Events in Paris, where journalists were massacred at their desks, overshadowed even the announcement of a new €1.8bn aid package for Ukraine by European Union President Jean-Claude Juncker.
Morning and afternoon sessions at the National Library were preceded by a minute's silence for the victims of the Paris atrocity.
"Europe today is in mourning after the attacks in Paris yesterday," Juncker told journalists.
"It was an attack against our way of life... for Europe now it is a time for silence not for action... we will be exploring a number of avenues - we won't be going into details at the moment."
However, talks about a how to respond to the atrocity were already underway, he said. Without going into detail he hinted measures were likely to include enhanced "links between national authorities" and seeing "how the Schengen system can be improved and made more efficient."
Speaking alongside Juncker, Latvian Prime Minister Laimdota Straujuma said:
"We won't be able to avoid dealing with matters related to internal security and terrorism [during the Presidency]."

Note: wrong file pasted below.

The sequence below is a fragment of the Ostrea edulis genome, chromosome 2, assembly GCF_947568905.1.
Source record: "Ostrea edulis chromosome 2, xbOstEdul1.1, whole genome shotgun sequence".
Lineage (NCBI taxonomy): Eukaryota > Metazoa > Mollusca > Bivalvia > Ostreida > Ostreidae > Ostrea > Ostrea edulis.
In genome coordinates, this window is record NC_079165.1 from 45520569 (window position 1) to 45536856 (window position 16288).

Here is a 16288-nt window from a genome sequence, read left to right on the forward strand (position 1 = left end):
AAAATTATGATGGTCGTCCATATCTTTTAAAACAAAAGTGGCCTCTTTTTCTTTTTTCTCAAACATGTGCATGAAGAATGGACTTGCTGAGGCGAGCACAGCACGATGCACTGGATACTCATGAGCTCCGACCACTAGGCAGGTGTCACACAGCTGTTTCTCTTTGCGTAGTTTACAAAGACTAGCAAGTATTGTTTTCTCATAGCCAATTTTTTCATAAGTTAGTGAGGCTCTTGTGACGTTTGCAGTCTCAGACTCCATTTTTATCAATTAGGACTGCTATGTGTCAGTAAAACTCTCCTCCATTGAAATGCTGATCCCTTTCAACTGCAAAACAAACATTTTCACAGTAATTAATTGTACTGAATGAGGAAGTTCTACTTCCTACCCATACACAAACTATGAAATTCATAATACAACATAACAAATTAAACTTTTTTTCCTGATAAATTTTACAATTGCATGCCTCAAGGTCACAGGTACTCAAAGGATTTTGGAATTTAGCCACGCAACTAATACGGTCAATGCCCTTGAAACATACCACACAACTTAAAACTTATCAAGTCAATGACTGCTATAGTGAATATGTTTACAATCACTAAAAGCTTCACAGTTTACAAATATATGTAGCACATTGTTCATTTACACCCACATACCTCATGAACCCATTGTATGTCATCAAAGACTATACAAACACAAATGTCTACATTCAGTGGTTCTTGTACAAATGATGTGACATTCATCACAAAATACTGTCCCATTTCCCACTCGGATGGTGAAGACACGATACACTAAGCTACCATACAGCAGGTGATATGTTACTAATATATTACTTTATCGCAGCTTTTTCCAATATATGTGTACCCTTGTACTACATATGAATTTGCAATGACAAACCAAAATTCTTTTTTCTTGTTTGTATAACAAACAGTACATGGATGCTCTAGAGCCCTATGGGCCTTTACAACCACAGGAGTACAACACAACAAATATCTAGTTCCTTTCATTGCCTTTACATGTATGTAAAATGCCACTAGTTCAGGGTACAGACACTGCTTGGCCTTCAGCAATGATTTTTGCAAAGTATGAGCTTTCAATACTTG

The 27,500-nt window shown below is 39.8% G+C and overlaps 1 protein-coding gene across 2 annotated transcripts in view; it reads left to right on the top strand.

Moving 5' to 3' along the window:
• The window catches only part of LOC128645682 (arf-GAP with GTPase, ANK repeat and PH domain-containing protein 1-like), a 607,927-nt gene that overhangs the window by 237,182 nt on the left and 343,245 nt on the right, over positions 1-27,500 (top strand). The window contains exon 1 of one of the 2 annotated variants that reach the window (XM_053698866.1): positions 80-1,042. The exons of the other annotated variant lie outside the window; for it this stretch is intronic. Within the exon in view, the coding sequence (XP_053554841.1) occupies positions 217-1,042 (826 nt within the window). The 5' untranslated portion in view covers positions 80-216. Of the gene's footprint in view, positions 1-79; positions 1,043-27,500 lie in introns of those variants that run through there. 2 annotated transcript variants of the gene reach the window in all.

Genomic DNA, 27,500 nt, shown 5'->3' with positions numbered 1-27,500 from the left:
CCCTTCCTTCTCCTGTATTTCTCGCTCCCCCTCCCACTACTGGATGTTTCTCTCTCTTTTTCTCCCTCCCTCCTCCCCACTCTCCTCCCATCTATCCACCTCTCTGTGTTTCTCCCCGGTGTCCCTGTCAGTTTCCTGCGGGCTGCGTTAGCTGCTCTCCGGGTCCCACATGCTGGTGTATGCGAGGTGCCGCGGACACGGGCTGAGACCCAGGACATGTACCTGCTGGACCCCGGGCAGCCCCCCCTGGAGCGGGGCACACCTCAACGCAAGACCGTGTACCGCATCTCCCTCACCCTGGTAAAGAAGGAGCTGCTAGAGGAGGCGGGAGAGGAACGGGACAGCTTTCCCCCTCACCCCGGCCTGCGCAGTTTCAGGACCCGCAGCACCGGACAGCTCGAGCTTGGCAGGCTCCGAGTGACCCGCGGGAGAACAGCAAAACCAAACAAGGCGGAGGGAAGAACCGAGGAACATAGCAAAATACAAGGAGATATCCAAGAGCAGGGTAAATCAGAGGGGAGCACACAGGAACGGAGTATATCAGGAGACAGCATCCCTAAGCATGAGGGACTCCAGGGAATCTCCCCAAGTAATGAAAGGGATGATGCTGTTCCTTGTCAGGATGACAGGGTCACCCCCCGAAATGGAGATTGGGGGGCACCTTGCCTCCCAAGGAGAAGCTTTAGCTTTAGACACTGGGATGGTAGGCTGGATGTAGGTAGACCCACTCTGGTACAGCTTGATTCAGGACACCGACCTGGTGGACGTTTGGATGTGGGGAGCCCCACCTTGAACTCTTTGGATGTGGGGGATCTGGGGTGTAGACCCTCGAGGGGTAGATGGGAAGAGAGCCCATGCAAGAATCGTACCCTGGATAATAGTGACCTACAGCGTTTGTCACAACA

The implementation of the much-vaunted "Juncker plan" to revive the EU economy was also covered but with far less fanfare than would have been expected in recent weeks.
Following Juncker and Straujuma onto stage was another double act comprising EU foreign policy supremo Federica Mogherini and Latvian Foreign Minister Edgars Rinkevics who confirmed that tomorrow he departs on what he called a "reconnaisance mission" to Kyiv and then Moscow.
"I will report back on what I see in Kyiv and Russia," Rinkevics said before the subject inevitably returned to the terrorism threat.
"This is still the time for reflecting but also for deciding on certain matters... we need to communicate with our partners outside Europe to try to prevent terror acts," Rinkevics said.
"We need to find a unified approach in the EU - how we respond to EU citizens joining foreign terror organizations and then returning afterwards."